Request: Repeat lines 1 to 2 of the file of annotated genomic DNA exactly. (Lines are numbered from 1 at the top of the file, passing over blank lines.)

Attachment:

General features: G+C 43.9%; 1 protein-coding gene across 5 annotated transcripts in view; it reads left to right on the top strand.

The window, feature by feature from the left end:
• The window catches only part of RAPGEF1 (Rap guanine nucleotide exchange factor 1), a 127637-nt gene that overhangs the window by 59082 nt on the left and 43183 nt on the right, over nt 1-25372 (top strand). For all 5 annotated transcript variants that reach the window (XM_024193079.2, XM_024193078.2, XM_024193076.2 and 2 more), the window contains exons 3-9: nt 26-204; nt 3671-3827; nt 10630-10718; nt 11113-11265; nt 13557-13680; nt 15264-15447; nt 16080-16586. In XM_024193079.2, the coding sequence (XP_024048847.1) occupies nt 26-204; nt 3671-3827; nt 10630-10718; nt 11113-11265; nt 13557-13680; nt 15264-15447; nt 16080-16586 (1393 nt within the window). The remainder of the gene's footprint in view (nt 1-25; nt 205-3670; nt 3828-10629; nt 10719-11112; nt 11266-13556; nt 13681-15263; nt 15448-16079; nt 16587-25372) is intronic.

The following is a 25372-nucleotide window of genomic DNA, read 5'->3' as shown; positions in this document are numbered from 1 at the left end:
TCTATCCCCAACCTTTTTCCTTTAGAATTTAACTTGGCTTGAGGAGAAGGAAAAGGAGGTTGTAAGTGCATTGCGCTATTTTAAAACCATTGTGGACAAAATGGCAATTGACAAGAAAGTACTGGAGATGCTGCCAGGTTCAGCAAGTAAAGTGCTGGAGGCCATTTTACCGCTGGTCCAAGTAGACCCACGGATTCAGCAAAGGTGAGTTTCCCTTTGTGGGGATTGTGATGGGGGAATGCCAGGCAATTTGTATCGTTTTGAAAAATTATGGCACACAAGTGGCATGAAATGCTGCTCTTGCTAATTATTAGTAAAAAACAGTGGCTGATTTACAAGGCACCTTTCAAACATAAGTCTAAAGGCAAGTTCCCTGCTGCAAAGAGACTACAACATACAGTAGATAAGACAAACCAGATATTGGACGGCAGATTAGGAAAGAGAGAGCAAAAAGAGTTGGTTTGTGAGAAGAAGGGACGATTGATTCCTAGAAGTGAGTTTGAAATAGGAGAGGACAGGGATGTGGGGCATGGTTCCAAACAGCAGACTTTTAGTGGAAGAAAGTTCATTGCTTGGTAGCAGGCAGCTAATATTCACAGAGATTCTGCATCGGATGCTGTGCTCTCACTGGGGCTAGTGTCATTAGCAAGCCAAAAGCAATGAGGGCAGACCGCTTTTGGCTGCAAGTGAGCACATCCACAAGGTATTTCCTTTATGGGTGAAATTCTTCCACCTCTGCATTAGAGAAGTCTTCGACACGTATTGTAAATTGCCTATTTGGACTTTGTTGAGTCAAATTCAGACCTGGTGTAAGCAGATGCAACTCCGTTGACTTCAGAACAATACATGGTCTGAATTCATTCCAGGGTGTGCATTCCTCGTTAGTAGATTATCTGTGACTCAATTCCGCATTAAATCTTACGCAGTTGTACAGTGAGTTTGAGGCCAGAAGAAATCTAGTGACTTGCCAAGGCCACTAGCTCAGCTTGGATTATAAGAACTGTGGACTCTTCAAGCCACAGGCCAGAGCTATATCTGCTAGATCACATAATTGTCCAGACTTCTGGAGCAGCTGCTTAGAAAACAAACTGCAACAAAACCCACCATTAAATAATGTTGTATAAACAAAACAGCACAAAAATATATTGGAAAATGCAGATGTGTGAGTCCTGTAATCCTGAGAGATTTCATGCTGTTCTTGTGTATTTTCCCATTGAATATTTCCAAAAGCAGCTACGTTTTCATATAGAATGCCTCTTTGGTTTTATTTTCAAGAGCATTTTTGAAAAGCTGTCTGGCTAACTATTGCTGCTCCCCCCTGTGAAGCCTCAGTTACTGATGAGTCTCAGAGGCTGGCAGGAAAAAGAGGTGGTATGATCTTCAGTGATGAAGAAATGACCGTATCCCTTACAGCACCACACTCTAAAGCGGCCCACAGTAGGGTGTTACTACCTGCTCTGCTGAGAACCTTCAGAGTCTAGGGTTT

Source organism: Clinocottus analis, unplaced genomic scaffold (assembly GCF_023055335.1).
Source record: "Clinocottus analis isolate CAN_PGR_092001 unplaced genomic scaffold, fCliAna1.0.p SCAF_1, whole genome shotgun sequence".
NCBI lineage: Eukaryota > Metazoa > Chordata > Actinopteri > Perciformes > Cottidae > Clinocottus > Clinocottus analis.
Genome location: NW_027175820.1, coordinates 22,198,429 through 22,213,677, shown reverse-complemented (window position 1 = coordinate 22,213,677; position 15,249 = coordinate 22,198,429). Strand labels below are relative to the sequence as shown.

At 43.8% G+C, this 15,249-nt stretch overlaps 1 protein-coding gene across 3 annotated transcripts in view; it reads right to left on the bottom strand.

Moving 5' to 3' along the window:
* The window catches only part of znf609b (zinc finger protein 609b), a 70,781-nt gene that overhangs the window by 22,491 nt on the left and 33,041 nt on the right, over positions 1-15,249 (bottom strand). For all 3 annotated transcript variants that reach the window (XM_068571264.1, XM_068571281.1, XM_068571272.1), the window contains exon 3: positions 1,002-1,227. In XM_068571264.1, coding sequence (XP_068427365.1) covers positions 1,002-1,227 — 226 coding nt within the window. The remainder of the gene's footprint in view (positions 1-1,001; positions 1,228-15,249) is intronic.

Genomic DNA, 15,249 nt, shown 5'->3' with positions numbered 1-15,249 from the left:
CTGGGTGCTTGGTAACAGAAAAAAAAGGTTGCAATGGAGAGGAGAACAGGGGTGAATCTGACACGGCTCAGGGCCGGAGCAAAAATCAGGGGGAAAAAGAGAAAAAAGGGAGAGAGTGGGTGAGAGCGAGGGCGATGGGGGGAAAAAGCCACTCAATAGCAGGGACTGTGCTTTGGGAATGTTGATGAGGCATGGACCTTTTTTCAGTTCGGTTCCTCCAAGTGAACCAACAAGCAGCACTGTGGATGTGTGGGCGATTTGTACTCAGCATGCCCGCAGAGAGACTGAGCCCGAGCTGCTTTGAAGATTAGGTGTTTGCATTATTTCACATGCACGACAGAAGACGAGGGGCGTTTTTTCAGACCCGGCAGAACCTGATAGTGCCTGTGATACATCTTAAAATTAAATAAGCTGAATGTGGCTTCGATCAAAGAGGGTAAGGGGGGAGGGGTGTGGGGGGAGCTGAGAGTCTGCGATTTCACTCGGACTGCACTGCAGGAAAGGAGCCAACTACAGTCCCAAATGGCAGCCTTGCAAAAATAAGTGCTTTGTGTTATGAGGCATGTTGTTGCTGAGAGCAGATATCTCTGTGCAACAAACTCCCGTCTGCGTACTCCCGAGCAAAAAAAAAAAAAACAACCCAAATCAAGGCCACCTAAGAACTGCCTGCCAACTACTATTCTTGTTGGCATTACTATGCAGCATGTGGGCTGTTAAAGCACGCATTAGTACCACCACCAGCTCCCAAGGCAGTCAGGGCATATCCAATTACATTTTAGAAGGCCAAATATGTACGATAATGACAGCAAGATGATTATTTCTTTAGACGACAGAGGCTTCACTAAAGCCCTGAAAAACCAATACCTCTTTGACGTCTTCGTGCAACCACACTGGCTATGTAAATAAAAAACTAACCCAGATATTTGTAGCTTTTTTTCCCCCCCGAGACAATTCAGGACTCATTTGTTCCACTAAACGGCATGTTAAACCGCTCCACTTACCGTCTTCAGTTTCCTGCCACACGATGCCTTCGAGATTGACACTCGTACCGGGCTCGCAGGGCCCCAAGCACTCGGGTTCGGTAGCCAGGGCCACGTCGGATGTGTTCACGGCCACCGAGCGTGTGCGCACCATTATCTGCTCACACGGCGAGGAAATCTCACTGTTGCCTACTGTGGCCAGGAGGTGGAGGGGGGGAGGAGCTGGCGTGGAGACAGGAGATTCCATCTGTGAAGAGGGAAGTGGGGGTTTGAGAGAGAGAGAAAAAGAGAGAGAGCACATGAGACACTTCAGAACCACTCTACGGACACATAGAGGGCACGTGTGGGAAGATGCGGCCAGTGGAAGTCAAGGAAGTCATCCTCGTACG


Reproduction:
General features: G+C 43.9%; 1 protein-coding gene across 5 annotated transcripts in view; it reads left to right on the top strand.

The window, feature by feature from the left end: